OTTAWA — The House of Commons transport committee is launching an investigation into airport delays and flight cancellations.
The committee met virtually on Monday and voted unanimously to move forward with a study into the delays.
The committee will invite Transport Minister Omar Alghabra to testify and will hold its first hearing by the end of next week.
Airlines and airports have been grappling with a surge in travel this summer, compounded by staffing shortages affecting both carriers and federal agencies.
That’s led to widespread flight cancellations, baggage delays and lengthy lineups, with the Greater Toronto Area’s Pearson International Airport the hardest hit by these issues.
John Gradek, head of McGill University’s aviation management program, said airlines aggressively ramped up their flight schedules as travel picked up again but have not been mindful of their own labour shortages.
Airlines laid off workers at the start of the pandemic and have been facing challenges with hiring enough workers back into the industry.
“The airlines launched a whole series of flights and schedules that were very aggressive to basically capture as much of this traffic as they possibly could and without really understanding what the impact was going to be on the ability of the infrastructure and the aviation ecosystems to handle all this traffic,” Gradek said.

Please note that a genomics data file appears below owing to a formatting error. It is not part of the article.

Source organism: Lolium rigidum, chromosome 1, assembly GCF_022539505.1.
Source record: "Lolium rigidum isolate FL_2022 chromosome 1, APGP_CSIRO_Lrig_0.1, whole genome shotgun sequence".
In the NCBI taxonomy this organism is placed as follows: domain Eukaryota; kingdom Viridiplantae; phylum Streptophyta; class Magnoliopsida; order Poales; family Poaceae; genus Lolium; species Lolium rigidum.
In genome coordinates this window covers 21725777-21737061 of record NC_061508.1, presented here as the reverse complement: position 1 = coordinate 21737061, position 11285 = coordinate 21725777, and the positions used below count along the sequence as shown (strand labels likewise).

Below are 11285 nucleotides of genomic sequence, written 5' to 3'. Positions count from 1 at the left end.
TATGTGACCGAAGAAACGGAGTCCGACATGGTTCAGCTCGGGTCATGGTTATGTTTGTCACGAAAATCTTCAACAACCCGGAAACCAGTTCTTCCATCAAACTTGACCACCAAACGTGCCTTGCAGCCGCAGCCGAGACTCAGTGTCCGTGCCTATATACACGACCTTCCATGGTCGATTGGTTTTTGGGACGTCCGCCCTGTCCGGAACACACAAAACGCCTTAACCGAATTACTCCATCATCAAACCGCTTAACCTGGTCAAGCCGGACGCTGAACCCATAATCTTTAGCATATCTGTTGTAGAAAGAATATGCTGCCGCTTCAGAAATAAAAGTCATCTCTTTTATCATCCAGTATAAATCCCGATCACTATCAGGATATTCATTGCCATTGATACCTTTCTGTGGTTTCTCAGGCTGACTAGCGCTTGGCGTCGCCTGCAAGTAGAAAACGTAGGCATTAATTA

Gradek said airports are also responsible for the delays because they have not been limiting the number of flights to match their capacities. Part of the problem, he said, is they don’t have the authority to order airlines to reduce flight volumes.
Last week, the head of the Greater Toronto Airports Authority said delays at Canada’s busiest travel hub are declining, but stopped short of making specific commitments or timelines to improve travel times going forward.
Other airports around the world have ordered airlines to cut back on flights. The United Kingdom’s Heathrow Airport ordered airlines to stop selling tickets for summer flights as it imposed a cap on the number of passengers per day.
“Airlines don’t want to reduce the schedules, because if you reduce the schedules, you reduce your market share,” Gradek said.
He said he’ll be paying close attention to any proposed solutions that come out of the transport committee to ensure the next time the country faces a crisis, there are limited airport disruptions.
Amicable efforts to solve the problem aren’t working, so “we need some authority,” he said.
Air Canada announced in June that it would cut more than 15% of its schedule in July and August, more than 9,500 flights, due to the strained air transport system. Meanwhile, WestJet said it “proactively” removed flights from its Pearson schedule, anticipating summer travel snarls.
Transport Canada said the government and the aviation industry are working together to improve travel, including through meeting with stakeholders, boosting staff levels and improving the ArriveCan app.
Air Canada is also facing heat for refusing compensation claims to passengers whose flight cancellations or delays are caused by staff shortages resulting from the pandemic.